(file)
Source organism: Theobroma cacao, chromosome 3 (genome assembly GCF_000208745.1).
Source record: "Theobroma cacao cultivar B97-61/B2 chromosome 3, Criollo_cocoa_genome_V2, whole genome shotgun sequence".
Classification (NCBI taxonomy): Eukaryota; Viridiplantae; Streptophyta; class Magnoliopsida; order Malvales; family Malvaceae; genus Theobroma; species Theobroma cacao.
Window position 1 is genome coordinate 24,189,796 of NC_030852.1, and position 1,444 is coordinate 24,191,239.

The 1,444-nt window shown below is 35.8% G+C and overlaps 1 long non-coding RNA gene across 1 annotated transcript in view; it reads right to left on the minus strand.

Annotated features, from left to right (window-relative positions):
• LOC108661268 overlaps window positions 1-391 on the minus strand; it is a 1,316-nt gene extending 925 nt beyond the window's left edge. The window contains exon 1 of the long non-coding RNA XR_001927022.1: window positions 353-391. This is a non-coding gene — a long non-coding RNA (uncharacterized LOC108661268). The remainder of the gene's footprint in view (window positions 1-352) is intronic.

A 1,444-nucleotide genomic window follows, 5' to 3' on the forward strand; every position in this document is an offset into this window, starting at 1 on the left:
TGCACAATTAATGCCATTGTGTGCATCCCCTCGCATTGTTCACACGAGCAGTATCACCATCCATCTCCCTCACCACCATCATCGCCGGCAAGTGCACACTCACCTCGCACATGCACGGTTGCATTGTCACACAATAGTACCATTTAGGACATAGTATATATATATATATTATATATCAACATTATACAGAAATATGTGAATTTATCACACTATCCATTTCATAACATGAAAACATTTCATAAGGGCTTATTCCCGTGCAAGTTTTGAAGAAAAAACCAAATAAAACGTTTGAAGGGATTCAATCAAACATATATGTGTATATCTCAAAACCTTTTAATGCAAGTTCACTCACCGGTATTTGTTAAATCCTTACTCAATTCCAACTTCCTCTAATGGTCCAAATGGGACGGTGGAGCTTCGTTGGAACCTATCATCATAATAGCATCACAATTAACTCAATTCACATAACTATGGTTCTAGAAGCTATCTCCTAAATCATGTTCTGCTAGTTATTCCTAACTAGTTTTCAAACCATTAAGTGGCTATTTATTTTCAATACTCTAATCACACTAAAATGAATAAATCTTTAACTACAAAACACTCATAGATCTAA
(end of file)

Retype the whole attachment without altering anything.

Source organism: Theobroma cacao, chromosome 3 (genome assembly GCF_000208745.1).
Source record: "Theobroma cacao cultivar B97-61/B2 chromosome 3, Criollo_cocoa_genome_V2, whole genome shotgun sequence".
Classification (NCBI taxonomy): Eukaryota; Viridiplantae; Streptophyta; class Magnoliopsida; order Malvales; family Malvaceae; genus Theobroma; species Theobroma cacao.
Window position 1 is genome coordinate 24,189,796 of NC_030852.1, and position 1,444 is coordinate 24,191,239.

The 1,444-nt window shown below is 35.8% G+C and overlaps 1 long non-coding RNA gene across 1 annotated transcript in view; it reads right to left on the minus strand.

Annotated features, from left to right (window-relative positions):
• LOC108661268 overlaps window positions 1-391 on the minus strand; it is a 1,316-nt gene extending 925 nt beyond the window's left edge. The window contains exon 1 of the long non-coding RNA XR_001927022.1: window positions 353-391. This is a non-coding gene — a long non-coding RNA (uncharacterized LOC108661268). The remainder of the gene's footprint in view (window positions 1-352) is intronic.

A 1,444-nucleotide genomic window follows, 5' to 3' on the forward strand; every position in this document is an offset into this window, starting at 1 on the left:
TGCACAATTAATGCCATTGTGTGCATCCCCTCGCATTGTTCACACGAGCAGTATCACCATCCATCTCCCTCACCACCATCATCGCCGGCAAGTGCACACTCACCTCGCACATGCACGGTTGCATTGTCACACAATAGTACCATTTAGGACATAGTATATATATATATATTATATATCAACATTATACAGAAATATGTGAATTTATCACACTATCCATTTCATAACATGAAAACATTTCATAAGGGCTTATTCCCGTGCAAGTTTTGAAGAAAAAACCAAATAAAACGTTTGAAGGGATTCAATCAAACATATATGTGTATATCTCAAAACCTTTTAATGCAAGTTCACTCACCGGTATTTGTTAAATCCTTACTCAATTCCAACTTCCTCTAATGGTCCAAATGGGACGGTGGAGCTTCGTTGGAACCTATCATCATAATAGCATCACAATTAACTCAATTCACATAACTATGGTTCTAGAAGCTATCTCCTAAATCATGTTCTGCTAGTTATTCCTAACTAGTTTTCAAACCATTAAGTGGCTATTTATTTTCAATACTCTAATCACACTAAAATGAATAAATCTTTAACTACAAAACACTCATAGATCTAA